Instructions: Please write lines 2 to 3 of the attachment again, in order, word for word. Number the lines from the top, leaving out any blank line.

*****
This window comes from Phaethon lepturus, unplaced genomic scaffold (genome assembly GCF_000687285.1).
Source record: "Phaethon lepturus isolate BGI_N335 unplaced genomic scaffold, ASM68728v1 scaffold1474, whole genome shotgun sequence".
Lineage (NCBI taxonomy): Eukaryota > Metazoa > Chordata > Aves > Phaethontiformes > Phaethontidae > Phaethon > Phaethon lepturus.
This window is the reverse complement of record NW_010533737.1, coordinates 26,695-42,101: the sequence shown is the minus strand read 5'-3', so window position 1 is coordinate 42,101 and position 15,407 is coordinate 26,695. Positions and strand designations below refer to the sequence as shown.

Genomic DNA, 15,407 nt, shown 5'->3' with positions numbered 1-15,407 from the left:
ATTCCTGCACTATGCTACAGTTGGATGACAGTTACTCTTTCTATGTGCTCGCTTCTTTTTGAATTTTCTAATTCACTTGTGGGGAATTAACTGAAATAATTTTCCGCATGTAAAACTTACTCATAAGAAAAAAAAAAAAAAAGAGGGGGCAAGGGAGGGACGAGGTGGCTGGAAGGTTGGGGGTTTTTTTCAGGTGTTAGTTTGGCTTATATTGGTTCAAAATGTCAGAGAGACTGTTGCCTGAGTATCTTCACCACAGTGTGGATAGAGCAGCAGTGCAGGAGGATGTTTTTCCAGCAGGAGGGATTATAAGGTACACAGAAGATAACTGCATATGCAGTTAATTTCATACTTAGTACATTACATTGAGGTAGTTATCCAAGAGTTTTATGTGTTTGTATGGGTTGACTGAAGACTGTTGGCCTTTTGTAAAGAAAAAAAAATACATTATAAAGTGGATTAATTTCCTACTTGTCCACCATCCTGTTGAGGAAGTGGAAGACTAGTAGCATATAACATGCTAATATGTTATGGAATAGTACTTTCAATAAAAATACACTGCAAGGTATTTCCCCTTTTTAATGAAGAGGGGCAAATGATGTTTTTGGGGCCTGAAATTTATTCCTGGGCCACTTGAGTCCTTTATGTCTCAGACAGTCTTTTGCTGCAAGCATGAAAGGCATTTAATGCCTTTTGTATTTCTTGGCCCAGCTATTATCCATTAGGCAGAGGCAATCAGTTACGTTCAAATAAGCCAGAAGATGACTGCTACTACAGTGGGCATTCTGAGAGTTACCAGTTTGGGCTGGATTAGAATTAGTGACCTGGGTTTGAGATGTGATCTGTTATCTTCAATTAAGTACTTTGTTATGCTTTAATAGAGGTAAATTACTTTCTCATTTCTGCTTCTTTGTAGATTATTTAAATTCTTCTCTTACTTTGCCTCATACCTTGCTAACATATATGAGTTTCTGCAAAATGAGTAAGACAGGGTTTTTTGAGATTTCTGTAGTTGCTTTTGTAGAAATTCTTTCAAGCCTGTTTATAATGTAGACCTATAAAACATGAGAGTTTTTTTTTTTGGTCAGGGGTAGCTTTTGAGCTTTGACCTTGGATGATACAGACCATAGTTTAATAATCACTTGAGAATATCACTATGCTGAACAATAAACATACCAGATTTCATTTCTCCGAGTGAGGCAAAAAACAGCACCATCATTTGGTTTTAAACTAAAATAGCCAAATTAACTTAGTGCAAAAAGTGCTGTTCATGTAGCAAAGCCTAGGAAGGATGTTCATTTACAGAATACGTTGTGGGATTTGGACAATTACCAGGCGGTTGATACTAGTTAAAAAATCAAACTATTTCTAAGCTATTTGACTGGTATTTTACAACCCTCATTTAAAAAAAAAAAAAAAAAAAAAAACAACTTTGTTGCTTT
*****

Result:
Source record: "Phaethon lepturus isolate BGI_N335 unplaced genomic scaffold, ASM68728v1 scaffold1474, whole genome shotgun sequence".
Lineage (NCBI taxonomy): Eukaryota > Metazoa > Chordata > Aves > Phaethontiformes > Phaethontidae > Phaethon > Phaethon lepturus.